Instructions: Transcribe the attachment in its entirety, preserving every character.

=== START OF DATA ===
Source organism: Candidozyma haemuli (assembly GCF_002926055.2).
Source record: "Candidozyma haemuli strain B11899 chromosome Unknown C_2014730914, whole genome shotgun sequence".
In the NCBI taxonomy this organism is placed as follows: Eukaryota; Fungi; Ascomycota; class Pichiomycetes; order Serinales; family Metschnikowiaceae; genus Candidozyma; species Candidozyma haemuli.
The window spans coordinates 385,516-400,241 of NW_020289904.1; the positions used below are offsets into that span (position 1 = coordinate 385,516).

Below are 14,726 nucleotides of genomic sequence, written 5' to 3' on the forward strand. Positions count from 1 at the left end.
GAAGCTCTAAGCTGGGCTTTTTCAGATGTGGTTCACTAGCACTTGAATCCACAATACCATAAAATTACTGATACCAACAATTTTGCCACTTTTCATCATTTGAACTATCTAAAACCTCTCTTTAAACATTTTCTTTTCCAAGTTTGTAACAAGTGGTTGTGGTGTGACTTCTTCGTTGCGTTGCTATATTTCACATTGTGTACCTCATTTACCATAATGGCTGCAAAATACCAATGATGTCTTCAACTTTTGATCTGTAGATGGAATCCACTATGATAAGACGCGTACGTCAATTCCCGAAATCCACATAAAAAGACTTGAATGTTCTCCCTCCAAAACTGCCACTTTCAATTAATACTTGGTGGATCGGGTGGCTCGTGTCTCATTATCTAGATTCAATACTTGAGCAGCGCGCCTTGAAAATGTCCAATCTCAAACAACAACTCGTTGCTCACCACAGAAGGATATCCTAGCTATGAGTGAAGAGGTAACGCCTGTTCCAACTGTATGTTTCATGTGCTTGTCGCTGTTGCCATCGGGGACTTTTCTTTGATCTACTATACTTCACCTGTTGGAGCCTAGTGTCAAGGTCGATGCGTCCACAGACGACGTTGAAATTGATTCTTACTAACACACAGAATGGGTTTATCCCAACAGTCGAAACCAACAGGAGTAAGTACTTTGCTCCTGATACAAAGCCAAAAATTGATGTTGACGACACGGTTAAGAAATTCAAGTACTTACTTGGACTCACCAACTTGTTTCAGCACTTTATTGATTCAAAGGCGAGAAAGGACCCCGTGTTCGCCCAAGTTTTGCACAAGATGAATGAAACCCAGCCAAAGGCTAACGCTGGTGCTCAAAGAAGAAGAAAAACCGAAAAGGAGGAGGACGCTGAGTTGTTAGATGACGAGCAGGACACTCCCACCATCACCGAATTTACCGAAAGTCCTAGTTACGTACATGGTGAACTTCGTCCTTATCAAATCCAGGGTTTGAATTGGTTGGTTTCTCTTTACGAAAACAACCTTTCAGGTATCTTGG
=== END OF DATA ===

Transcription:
Source organism: Candidozyma haemuli (assembly GCF_002926055.2).
Source record: "Candidozyma haemuli strain B11899 chromosome Unknown C_2014730914, whole genome shotgun sequence".
In the NCBI taxonomy this organism is placed as follows: Eukaryota; Fungi; Ascomycota; class Pichiomycetes; order Serinales; family Metschnikowiaceae; genus Candidozyma; species Candidozyma haemuli.
The window spans coordinates 385,516-400,241 of NW_020289904.1; the positions used below are offsets into that span (position 1 = coordinate 385,516).

Below are 14,726 nucleotides of genomic sequence, written 5' to 3' on the forward strand. Positions count from 1 at the left end.
GAAGCTCTAAGCTGGGCTTTTTCAGATGTGGTTCACTAGCACTTGAATCCACAATACCATAAAATTACTGATACCAACAATTTTGCCACTTTTCATCATTTGAACTATCTAAAACCTCTCTTTAAACATTTTCTTTTCCAAGTTTGTAACAAGTGGTTGTGGTGTGACTTCTTCGTTGCGTTGCTATATTTCACATTGTGTACCTCATTTACCATAATGGCTGCAAAATACCAATGATGTCTTCAACTTTTGATCTGTAGATGGAATCCACTATGATAAGACGCGTACGTCAATTCCCGAAATCCACATAAAAAGACTTGAATGTTCTCCCTCCAAAACTGCCACTTTCAATTAATACTTGGTGGATCGGGTGGCTCGTGTCTCATTATCTAGATTCAATACTTGAGCAGCGCGCCTTGAAAATGTCCAATCTCAAACAACAACTCGTTGCTCACCACAGAAGGATATCCTAGCTATGAGTGAAGAGGTAACGCCTGTTCCAACTGTATGTTTCATGTGCTTGTCGCTGTTGCCATCGGGGACTTTTCTTTGATCTACTATACTTCACCTGTTGGAGCCTAGTGTCAAGGTCGATGCGTCCACAGACGACGTTGAAATTGATTCTTACTAACACACAGAATGGGTTTATCCCAACAGTCGAAACCAACAGGAGTAAGTACTTTGCTCCTGATACAAAGCCAAAAATTGATGTTGACGACACGGTTAAGAAATTCAAGTACTTACTTGGACTCACCAACTTGTTTCAGCACTTTATTGATTCAAAGGCGAGAAAGGACCCCGTGTTCGCCCAAGTTTTGCACAAGATGAATGAAACCCAGCCAAAGGCTAACGCTGGTGCTCAAAGAAGAAGAAAAACCGAAAAGGAGGAGGACGCTGAGTTGTTAGATGACGAGCAGGACACTCCCACCATCACCGAATTTACCGAAAGTCCTAGTTACGTACATGGTGAACTTCGTCCTTATCAAATCCAGGGTTTGAATTGGTTGGTTTCTCTTTACGAAAACAACCTTTCAGGTATCTTGG